Dividend Garden

Dividend growth investing, dividend investing, value, long-term horizon
Dividend Garden
Dividend growth investing, dividend investing, value, long-term horizon
Contributor since: 2012
Ironically, it will probably outperform due to the lowered expectations.
Great question. I would say no, as people sell for a variety of reasons. That's normal with any company, with selling transactions outnumbering buying many times to one.
Thanks, Alan. I think that's a great idea.
Love the data-driven article. You earned a follow. Keep up the great work.
As a GE shareholder, I was not happy about this acquisition. Many CEO's tout "synergies" and potential cost-savings as they try to sell the deal to the shareholders. In the end, cost-savings generally do not materialize and the deal amounts to empire-building.
MCD at an all-time high today, probably bad timing to put out an article saying that it's poisonous to your portfolio...
The press release doesn't make this sound like a spinoff, but more like an investment into a new company. Just wondering if the GE stockholders will actually receive shares in the new company.
I wouldn't call it garbage. I would like to point out that Disney has a different strategy with regards to buybacks. Disney will use it's stock to buy a company like Lucasfilms, then spend a couple of years buying back that stock. Then, it will use the SAME stock to buy something else, like Marvel, then spend a few years to buy back that stock. Longterm holders of DIS understand this, knowing that it's an investment in future earnings. Time and time again, it's done this with the Muppets, Pixar, etc.
Michael, do you think PSX will use the $1 billion to retire shares? They have already bought back & retired 14% of the company since spinning off from COP. (635 million to 545 million shares outstanding)
The article title begins with "Cheap Growth", but at 30 times earnings, it's hard to call this cheap. What valuation would you consider expensive?
Thanks for commenting, Tbeartoo. Yes, they do issue a lot of special dividends. Not a bad thing at all, since they have a lot of cash on hand and no debt. A special dividend allows them to return cash to shareholders and not have to be viewed as "lowering" the dividend afterwards. Thanks again for reading.
Thanks for commenting, ferjen. I would say that being dependent on the automotive industry, it can be a very cyclical company. Also, as a publicly traded stock, it is always subject to p/e compression (and expansion). However, being debt-free and profitable during a trough can really set a company up for success. Contrast that with small, highly-leveraged oil exploration companies that are struggling during the trough of the cyclical oil industry right now. They simply can't weather the storms very long. Thanks again for reading & commenting.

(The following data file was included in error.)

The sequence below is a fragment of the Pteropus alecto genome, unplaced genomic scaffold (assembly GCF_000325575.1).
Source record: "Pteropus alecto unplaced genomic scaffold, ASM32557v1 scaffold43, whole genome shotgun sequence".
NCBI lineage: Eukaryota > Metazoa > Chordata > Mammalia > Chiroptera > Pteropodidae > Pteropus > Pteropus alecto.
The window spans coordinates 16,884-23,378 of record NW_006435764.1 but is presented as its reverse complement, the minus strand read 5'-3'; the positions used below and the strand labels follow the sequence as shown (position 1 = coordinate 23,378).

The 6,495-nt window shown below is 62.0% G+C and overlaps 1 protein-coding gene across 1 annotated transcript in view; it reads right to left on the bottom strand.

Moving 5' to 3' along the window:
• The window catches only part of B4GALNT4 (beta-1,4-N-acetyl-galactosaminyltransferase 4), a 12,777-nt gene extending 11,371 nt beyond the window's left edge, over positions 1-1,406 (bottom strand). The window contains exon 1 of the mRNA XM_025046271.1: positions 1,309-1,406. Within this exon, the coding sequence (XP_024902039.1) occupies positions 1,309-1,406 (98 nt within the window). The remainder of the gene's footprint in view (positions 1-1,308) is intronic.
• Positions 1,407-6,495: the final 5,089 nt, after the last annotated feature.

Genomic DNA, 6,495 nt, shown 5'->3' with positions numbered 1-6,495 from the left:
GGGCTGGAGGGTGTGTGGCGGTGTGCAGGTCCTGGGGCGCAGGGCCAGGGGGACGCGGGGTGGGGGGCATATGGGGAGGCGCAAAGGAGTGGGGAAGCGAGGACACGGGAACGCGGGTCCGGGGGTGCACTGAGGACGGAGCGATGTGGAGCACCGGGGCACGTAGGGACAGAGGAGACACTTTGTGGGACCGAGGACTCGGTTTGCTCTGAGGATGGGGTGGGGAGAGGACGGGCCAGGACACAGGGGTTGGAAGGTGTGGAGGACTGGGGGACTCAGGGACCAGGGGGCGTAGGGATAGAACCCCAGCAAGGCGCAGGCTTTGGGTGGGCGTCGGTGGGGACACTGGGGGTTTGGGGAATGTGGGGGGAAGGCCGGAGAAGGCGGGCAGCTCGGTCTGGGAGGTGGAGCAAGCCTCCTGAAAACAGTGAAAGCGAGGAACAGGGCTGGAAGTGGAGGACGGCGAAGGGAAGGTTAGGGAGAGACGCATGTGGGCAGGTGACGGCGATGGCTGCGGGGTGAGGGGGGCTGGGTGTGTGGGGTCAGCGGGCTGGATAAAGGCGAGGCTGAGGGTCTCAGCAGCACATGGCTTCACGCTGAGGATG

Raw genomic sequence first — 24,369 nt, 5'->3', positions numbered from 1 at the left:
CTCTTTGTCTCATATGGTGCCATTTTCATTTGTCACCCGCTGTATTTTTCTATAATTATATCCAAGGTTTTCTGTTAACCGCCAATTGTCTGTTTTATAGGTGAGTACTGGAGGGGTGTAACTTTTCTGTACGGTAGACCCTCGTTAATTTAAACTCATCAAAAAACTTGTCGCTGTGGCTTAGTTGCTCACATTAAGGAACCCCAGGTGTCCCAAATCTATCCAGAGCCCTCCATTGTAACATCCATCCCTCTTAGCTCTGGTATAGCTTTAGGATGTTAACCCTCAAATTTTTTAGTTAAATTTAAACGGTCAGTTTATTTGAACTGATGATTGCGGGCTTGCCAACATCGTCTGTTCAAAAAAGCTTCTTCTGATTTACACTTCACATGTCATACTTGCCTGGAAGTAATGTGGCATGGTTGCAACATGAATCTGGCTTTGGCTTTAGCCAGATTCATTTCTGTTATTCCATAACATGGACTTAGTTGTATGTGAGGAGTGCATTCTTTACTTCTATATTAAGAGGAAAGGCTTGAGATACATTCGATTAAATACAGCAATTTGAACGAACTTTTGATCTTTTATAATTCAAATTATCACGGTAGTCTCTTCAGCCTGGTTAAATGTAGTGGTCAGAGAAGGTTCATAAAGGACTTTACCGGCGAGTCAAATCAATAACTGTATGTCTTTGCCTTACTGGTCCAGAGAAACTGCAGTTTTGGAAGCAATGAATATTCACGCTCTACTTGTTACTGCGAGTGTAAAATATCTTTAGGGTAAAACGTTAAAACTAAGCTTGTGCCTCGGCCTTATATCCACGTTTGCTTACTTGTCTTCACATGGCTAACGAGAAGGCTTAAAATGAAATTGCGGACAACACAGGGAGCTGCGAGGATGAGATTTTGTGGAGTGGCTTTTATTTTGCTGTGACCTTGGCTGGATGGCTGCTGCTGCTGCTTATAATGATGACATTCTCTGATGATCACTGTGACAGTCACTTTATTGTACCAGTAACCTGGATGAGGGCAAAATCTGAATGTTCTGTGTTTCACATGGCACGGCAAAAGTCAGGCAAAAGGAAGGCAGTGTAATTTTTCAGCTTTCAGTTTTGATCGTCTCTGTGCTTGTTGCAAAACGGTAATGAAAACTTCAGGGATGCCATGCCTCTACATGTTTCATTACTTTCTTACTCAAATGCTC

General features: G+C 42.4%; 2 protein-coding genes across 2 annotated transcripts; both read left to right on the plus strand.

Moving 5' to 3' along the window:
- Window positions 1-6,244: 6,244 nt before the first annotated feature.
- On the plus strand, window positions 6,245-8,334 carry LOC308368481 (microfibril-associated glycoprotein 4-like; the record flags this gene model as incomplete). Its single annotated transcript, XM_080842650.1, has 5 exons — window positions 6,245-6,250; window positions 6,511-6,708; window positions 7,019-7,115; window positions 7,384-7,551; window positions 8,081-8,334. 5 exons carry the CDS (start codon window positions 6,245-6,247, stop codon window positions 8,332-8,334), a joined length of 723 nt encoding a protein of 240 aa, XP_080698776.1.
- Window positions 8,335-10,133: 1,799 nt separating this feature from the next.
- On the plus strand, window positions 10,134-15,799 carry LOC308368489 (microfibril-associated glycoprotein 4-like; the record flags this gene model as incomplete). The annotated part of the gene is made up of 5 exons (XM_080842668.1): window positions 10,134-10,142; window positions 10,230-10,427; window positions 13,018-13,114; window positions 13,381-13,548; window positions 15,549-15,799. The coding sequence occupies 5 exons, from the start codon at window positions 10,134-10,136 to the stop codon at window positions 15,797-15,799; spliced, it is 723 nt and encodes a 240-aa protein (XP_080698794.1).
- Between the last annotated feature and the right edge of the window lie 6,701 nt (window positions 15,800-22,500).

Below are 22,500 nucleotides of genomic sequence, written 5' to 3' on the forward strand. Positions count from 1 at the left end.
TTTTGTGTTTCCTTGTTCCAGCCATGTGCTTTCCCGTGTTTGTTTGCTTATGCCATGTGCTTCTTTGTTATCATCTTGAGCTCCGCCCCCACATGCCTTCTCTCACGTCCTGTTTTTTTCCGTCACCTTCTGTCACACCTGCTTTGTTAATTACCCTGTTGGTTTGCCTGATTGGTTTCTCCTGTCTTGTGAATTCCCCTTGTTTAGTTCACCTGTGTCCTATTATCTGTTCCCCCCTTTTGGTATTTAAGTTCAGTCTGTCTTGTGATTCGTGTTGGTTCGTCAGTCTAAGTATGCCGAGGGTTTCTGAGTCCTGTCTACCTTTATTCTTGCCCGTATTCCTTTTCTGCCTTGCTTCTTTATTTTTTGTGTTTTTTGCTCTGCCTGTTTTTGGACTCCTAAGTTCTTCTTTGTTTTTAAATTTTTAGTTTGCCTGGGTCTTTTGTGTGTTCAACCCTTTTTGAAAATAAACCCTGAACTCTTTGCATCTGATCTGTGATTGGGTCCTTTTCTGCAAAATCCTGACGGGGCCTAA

Exactly, Nick. This is when they need to step up the repurchases.
Yep, looks like the majority of the y/y change was in the previous three quarters.
Wow, $IBM bought back 7% of it's diluted shares outstanding over the past year.
Three months ended December 2014: 995 million shares outstanding
Three months ended December 2013: 1,080 million shares outstanding.
http://bit.ly/1ukSuge
I wonder if MCD could license it to other fast food restaurants. On the one hand, they might not want to help the competition, but on the other hand, it would be a tremendous additional source of revenue.
Thank you, Frozen & Guardians of the Galaxy!
Thank you very much, BDX!
If they buy Keurig or Monster, then they did it in a way that's not good for KO shareholders. By buying only a small portion, say 1/5th of the companies, the remaining stock shot up and would have to be purchased at a substantial premium compared to that initial bloc of stock.
I sold a bunch of INTC stock when they failed to increase their dividend. If they had only done it last quarter, they could have kept their streak going and stayed on the CCC list. Too bad.
It's a 6.7% increase. Old dividend is $0.90, new dividend is $0.96.
Looks like shares outstanding continue to creep higher. Seeing outstanding shares decrease would be the icing on the cake.
They are diluting their EPS loss, sort of a reverse of buying back shares to increase a positive EPS.
"For Q3 2014, the Company recorded a net loss attributable to common shareholders of $3.7 million or a loss of $0.47 per share on 7.9 million weighted average shares outstanding. This compares to a loss of $2.1 million or $1.83 per share on 1.1 million weighted average shares outstanding in Q3 2013."
Wow, their shares outstanding increased from about a million to about eight million!
I am nervous about Disney Shanghai. They sure are spending a lot of money on that park...
Revenue up 8%, net income up 22%, shares down afterhours? What's wrong with people?
This isn't a spinoff, like how COP spun off PSX and shareholders got to keep both. This is a splitoff, and shareholders have to choose to exchange PG shares for Duracell shares. I don't think most investors like splitoffs, but I agree that they do like spinoffs.
I still don't understand why PG shareholders would exchange their "higher-margin" PG shares for the "underperforming" and lower-margin Duracell shares.
"The company has also announced that they will be parting with their very well known Duracell battery brand. The thought process behind this has been to drop brands that are not profitable to the company and focus on creating growth on the most profitable products for the company."
Are you saying that Duracell wasn't profitable?
In the Company Updates section of the press release, they say "The company repurchased 10.5 million shares of common stock in fiscal 2014."
But then, on the financial tables, it shows 2013 shares outstanding of 762.3 million. The 2014 number increased to 763.1 million.
Is there a typo?